You most probably came across the above-mentioned maxim at some point. However, are you really implementing it in your own life? The Greek philosopher Socrates declared that an unexamined life was not worth-living, and when asked to sum up all his philosophical commandments, he replied: “Knowing yourself has extraordinary prestige in our society”. Yet, every day, I meet people from different walks of life comparing themselves to others, or even worse, trying to become somebody they are not.
Every one dreams of achieving great things in life, and this is a legitimate feeling. Nevertheless, we all have own path, our own purpose in life. In fact, our society, family, educational or cultural background have created certain expectations, and when we are not progressing at an “accepted” pace, we are tempted to compare ourselves to others. It is something totally human. We therefore start by analysing the behaviours of successful people, trying thereby to adopt their operating mode. It is important to point out at this stage that success is something subjective.
One element that we neglect when adopting the routines of those “supposedly” successful people is that their accomplishments are based on their own set of talents and strengths. By trying to become someone else, not only are you losing your greatest asset: your uniqueness, but you are also fostering a misalignment between your personality and your true self. Such misalignment is a doorway to negative emotions and their inhibitory effects, such as self-doubt, lack of confidence, low self-esteem, fear of failure, etc.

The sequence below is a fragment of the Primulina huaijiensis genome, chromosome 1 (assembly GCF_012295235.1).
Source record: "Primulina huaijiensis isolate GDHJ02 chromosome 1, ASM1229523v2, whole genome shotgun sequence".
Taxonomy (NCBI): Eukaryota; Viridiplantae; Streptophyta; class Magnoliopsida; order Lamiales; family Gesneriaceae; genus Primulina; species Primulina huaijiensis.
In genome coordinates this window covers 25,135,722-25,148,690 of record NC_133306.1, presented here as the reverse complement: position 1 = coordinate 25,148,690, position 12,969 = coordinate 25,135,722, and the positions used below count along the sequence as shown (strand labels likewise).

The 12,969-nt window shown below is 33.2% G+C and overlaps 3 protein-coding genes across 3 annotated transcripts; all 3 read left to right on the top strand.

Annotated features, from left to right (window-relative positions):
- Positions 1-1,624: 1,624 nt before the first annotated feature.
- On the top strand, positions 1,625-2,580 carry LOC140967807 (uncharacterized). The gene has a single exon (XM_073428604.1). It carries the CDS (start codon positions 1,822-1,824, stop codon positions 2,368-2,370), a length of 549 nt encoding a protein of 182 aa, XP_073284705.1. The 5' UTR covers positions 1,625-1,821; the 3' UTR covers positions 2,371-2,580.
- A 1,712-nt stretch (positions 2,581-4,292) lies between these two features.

My objective is to help you get your power back in a healthy and natural manner. Once you profoundly get to know who you really are, you will be serene, confident in your abilities and exert self-mastery. In the face of adversity, you will neither be subject to the whims of your ego, nor the vagaries of life (such things that are beyond your control) but instead, you will act and build yourself from your own strengths, in your own way, and at your own rhythm.
About the coach
My perspective is built on a more positive view of human nature. I see individuals as driven to reach their potential. There is nothing wrong with wanting to fix one’s weaknesses, and in fact it should be the ultimate goal of our lives. But I believe that this is not where personal development should start.